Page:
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Building the Unstructured Data Warehouse: Architecture, Analysis, and Design

Book Description

Learn essential techniques from data warehouse legend Bill Inmon on how to build the reporting environment your business needs now!

Answers for many valuable business questions hide in text. How well can your existing reporting environment extract the necessary text from email, spreadsheets, and documents, and put it in a useful format for analytics and reporting? Transforming the traditional data warehouse into an efficient unstructured data warehouse requires additional skills from the analyst, architect, designer, and developer. This book will prepare you to successfully implement an unstructured data warehouse and, through clear explanations, examples, and case studies, you will learn new techniques and tips to successfully obtain and analyze text.

Master these ten objectives:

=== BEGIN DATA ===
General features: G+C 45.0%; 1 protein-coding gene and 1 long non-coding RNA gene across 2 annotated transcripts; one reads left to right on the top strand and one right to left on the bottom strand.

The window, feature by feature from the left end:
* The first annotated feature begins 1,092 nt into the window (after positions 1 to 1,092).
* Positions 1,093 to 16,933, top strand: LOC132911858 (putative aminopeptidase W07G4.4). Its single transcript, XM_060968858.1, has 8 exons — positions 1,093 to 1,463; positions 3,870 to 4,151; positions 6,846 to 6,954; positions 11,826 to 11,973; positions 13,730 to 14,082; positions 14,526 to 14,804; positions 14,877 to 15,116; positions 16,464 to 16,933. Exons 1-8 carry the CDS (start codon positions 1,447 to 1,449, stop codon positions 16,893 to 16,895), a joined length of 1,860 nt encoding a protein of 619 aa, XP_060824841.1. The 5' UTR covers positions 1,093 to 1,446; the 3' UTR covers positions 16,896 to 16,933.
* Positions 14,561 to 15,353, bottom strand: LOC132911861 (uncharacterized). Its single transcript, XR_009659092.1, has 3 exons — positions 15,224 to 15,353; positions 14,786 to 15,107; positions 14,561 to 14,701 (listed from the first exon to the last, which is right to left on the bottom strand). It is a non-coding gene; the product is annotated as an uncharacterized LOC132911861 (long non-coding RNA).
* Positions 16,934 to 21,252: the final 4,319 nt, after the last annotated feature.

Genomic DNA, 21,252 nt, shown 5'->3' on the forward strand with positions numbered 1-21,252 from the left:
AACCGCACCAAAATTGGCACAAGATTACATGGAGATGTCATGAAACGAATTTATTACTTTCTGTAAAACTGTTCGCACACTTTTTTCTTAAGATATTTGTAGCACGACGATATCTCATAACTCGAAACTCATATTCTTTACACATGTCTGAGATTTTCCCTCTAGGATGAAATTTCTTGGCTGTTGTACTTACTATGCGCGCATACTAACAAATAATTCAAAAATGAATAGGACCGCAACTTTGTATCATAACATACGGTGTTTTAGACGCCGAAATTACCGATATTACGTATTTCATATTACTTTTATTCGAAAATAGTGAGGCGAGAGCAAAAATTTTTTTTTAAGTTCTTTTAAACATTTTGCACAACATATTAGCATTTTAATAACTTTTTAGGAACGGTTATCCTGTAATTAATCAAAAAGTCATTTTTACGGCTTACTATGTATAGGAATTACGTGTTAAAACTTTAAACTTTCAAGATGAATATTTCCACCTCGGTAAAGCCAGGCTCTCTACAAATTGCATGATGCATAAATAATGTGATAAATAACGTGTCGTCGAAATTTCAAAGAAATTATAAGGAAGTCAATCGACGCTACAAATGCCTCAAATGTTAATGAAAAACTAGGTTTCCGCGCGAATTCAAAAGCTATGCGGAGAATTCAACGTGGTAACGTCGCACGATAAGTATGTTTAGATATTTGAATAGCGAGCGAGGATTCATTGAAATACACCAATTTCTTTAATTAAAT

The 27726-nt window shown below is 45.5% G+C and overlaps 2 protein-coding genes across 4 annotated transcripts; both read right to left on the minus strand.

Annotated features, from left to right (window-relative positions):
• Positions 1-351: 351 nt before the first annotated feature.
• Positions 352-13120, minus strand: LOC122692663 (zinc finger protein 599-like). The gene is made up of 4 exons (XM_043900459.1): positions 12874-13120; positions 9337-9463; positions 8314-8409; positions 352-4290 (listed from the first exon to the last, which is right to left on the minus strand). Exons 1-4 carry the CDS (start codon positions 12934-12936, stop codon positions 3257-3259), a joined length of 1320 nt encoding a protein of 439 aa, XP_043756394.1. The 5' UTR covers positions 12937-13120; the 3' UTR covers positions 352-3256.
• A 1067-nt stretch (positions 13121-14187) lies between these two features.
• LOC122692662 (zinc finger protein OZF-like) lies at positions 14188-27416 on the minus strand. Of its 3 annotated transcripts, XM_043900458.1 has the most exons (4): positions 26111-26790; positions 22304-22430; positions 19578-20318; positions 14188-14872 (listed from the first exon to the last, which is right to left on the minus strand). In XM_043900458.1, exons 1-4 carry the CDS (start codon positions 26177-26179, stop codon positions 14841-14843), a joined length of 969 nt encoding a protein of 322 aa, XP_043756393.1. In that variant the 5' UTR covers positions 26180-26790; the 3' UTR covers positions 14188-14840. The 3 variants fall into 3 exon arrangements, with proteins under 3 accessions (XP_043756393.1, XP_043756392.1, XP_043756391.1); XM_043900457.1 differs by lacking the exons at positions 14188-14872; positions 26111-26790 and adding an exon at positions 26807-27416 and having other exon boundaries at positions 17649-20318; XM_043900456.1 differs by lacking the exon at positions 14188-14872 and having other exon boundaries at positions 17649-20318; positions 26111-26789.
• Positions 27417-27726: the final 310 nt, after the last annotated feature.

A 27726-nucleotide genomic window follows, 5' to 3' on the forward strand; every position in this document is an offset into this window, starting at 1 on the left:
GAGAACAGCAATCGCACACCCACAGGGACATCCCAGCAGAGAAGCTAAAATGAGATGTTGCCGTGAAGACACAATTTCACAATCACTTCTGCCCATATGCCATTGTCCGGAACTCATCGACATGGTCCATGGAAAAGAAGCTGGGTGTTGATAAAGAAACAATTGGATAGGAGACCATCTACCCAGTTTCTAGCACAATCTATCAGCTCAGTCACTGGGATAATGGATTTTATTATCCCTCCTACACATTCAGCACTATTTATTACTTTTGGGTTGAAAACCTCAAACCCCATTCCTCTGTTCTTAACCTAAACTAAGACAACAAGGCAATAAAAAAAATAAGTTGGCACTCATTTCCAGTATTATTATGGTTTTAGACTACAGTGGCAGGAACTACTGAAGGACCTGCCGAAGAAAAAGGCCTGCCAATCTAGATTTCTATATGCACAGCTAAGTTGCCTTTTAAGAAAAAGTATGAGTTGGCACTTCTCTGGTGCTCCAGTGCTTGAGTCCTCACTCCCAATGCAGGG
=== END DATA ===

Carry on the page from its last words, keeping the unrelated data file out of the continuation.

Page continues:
• Build an unstructured data warehouse using the 11-step approach

  • Integrate text and describe it in terms of homogeneity, relevance, medium, volume, and structure

  • Overcome challenges including blather, the Tower of Babel, and lack of natural relationships

  • Avoid the Data Junkyard and combat the Spider's Web

  • Reuse techniques perfected in the traditional data warehouse and Data Warehouse 2.0, including iterative development

  • Apply essential techniques for textual Extract, Transform, and Load (ETL) such as phrase recognition, stop word filtering, and synonym replacement

  • Design the Document Inventory system and link unstructured text to structured data

  • Leverage indexes for efficient text analysis and taxonomies for useful external categorization

  • Manage large volumes of data using advanced techniques such as backward pointers

  • Evaluate technology choices suitable for unstructured data processing, such as data warehouse appliances

The following outline briefly describes each chapter's content:

  • Chapter 1 defines unstructured data and explains why text is the main focus of this book.

  • Chapter 2 addresses the challenges one faces when managing unstructured data.

  • Chapter 3 discusses the DW 2.0 architecture, which leads into the role of the unstructured data warehouse. The unstructured data warehouse is defined and benefits are given. There are several features of the conventional data warehouse that can be leveraged for the unstructured data warehouse, including ETL processing, textual integration, and iterative development.